The parts are all easily printed with PLA at 0.2mm and 40% infill. I used an Ender 3 -- a wonderful printer. The primary unit has three pieces. The base includes all the mounts for the electronics. The body includes all the air scoops and the openings for the charger port and the ON/OFF switch and the top includes the window for the plexiglass and the opening that the servo head pops through. The photo has to be printed as a 3 inch circle -- this magic is easily done by Walgreens. I had trouble finding a metal printer that would do it exactly this size but you may find one for better obsolescence. All the wired components are hot glued into position according to the photos included above. The tolerances are rather close and you have to make the opening for the charger port appear in its correct slot. The ultimate battery size is up to you --the 18650 battery will last up to six hours.
After the base electronics are glued in the middle case is set into position and glued to the base with Loctite super glue. The photo is carefully trimmed into a 3 inch circle. A 8 mm hole is punched into the photo where it overlays the servo output shaft and it is squeezed into the upper chamber until flat. All adjustments to the servo output have to be done by this point as you will be making any final adjustments before gluing the needle on and sealing up the unit. Setting the zero point of your servo is easily done and you must test out the maximum range of the servo in the software. When everything is set seal the the needle to the shaft and seal the upper chamber on with superglue. A piece of plexiglass is easily cut with a saber saw and sanded to the correct dimensions of the upper portal. This is sealed with a couple spots of hot glue which will allow future removal of the dial if the picture fades.
Step 4: Program It
Most of the code work for getting the serial data out of the Honeywell sensor came from this nice piece: https://medium.com/@boonsanti/esp32-air-quality-measurement-pm2-5-pm10-with-honeywell-hpma115s0-55f411d08fca The rest of the code just is just for setting up the servo with ESP32 -- sometimes difficult and then setting up the limits for the servo movement with a couple constraints and mapping functions. The sensor is queried about once a second and seems very robust in terms of its response to stimuli.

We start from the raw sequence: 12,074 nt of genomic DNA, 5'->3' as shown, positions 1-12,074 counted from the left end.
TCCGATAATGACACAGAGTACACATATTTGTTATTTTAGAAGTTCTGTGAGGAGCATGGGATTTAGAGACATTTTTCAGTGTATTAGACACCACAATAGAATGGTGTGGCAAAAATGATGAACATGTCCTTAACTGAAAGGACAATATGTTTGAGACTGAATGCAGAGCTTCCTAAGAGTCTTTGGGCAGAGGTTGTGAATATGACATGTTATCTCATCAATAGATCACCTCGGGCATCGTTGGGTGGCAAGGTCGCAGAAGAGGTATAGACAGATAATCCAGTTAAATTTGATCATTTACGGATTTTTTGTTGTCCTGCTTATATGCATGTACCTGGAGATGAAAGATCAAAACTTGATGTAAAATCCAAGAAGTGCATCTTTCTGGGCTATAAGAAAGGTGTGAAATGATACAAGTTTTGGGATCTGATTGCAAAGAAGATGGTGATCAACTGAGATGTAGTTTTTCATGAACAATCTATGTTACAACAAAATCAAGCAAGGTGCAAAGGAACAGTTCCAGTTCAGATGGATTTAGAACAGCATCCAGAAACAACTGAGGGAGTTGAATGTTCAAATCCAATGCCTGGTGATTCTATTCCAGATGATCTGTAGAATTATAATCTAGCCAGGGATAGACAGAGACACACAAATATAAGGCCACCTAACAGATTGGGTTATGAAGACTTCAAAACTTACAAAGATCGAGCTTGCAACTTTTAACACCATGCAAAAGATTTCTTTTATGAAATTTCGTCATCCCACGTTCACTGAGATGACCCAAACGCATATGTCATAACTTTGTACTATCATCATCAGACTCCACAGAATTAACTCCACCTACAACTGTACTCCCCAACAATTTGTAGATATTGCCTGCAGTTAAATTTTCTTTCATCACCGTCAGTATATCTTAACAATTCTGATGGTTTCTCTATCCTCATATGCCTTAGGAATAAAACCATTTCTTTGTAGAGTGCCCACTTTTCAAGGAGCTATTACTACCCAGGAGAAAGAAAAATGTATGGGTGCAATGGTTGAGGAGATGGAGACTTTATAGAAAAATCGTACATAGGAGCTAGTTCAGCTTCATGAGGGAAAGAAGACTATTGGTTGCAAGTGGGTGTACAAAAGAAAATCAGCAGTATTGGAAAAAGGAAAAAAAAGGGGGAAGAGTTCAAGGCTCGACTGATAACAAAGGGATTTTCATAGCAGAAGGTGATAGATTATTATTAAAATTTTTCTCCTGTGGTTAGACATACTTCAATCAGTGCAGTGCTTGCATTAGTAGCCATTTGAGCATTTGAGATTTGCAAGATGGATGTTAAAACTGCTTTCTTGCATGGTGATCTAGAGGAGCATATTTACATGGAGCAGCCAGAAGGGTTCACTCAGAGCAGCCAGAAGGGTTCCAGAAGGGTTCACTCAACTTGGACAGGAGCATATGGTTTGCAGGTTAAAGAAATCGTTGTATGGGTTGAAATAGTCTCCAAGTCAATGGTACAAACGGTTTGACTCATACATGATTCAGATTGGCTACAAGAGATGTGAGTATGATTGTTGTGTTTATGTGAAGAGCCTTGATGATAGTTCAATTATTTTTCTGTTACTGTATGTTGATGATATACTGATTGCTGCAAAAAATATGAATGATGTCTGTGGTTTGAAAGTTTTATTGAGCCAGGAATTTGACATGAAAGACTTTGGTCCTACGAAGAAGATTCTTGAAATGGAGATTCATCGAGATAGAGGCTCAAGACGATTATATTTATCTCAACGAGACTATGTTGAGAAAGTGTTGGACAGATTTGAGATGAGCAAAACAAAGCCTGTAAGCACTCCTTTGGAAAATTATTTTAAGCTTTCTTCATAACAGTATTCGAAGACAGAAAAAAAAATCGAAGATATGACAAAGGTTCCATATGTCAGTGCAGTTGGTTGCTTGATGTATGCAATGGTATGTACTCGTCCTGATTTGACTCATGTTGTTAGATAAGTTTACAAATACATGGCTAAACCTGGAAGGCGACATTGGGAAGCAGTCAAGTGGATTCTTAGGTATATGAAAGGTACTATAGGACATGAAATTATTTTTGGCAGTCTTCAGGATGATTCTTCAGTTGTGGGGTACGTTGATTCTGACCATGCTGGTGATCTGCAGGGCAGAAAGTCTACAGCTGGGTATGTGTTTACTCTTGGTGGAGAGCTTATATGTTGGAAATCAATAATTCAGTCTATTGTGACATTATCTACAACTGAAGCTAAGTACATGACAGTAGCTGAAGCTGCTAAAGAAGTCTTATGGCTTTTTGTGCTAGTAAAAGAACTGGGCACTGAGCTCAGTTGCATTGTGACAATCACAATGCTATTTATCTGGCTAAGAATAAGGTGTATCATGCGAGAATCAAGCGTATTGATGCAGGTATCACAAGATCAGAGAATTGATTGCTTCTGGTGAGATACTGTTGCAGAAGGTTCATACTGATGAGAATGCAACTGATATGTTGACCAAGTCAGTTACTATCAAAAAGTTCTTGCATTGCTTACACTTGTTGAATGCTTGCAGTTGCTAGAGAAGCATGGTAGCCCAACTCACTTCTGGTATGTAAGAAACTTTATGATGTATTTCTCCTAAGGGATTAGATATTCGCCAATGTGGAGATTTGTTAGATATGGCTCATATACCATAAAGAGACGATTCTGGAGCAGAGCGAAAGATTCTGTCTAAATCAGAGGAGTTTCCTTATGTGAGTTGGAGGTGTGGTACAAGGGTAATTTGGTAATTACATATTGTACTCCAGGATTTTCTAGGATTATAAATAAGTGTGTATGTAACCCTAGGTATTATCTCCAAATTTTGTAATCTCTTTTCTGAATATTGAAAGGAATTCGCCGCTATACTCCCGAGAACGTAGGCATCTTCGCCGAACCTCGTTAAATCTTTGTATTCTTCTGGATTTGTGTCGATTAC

Step 5: How It Works
Your Analog sensor works by using strategic air vents that capture and samples the air as you are biking through it. The forward vents funnel air to the motorized fan located in the air inlet housing of the Honeywell sensor. Air enters a collection chamber where a laser impinges on the particulate matter floating in the airstream. A lot of algorithms later a serial stream of data is collected once per second and sent to the servo which is calibrated to the cigarette graphics.
Why have an Analog output anymore? Not sure really. It seems the urgency of increasing speed or RPM in a car is still a thing to the brain, but certainly analog clocks are going away. The pure flood of numbers to our new digital brains will probably soon be interpreted with the same urgency as spacial tensions created by a near hit or miss of an arrow in our visual cortex.
Step 6: Using It
So the main question from reading so far is how is your particle measurement can be turned into a quantifiable number of cigarettes smoked per day? Good question--and here is where you should read the answer: http://berkeleyearth.org/air-pollution-and-cigaret...It is a very detailed analysis of how they came up with this number. Basically they know the number of cigarettes that are responsible for a certain number of deaths in this country and they know the excess deaths from PM2.5 in china and they developed the equivalency from this data.
SuperGlue the bike mount to the unit (included in the 3D print files) and put it on your bike. Or put it next to your toaster! Ride through the city and find out what you are breathing and who is responsible. It is only with more knowledge of our environment and how it works that we can make educated changes in how we live. "This is Water!"